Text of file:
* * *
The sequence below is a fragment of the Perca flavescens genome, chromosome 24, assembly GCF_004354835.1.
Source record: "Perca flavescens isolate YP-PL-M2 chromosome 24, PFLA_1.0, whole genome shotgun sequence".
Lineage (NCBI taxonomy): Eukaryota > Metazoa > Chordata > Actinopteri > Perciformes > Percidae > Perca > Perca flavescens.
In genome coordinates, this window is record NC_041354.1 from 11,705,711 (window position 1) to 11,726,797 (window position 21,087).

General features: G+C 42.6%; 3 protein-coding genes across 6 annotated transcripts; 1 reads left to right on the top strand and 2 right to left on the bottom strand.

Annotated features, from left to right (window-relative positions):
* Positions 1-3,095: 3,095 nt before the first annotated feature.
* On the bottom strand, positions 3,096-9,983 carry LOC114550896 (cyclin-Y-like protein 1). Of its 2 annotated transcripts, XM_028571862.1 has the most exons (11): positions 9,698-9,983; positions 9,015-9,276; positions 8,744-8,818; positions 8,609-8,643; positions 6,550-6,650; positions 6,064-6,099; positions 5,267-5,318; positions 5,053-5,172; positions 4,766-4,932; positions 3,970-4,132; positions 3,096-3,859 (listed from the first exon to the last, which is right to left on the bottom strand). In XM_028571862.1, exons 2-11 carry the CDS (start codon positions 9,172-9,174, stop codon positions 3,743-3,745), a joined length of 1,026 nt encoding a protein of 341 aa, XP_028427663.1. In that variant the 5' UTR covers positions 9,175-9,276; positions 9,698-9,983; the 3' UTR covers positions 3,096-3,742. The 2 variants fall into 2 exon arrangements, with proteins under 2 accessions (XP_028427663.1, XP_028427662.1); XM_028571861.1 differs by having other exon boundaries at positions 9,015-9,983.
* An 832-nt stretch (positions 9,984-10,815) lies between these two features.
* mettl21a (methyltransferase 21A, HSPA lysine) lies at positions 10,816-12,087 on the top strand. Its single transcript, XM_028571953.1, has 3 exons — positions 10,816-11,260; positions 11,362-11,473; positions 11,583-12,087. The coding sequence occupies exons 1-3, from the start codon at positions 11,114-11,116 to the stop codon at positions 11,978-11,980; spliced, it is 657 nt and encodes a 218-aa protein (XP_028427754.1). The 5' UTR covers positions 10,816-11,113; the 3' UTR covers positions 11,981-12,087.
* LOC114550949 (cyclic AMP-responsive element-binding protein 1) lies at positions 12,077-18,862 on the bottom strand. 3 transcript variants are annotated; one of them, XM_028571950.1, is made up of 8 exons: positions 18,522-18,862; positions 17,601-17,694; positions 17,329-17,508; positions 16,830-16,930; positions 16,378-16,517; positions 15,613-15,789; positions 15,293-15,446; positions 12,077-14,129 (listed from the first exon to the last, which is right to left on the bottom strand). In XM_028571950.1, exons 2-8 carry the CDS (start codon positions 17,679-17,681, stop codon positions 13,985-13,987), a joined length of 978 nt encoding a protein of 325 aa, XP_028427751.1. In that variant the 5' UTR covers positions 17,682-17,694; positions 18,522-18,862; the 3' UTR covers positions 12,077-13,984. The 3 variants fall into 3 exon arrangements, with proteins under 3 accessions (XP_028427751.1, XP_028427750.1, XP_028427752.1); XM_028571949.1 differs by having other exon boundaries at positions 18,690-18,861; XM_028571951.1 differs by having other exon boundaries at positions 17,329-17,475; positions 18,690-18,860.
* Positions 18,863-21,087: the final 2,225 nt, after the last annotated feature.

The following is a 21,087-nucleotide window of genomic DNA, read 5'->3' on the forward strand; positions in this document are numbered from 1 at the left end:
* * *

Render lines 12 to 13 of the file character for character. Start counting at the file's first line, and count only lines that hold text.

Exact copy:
* Positions 18,863-21,087: the final 2,225 nt, after the last annotated feature.

The following is a 21,087-nucleotide window of genomic DNA, read 5'->3' on the forward strand; positions in this document are numbered from 1 at the left end: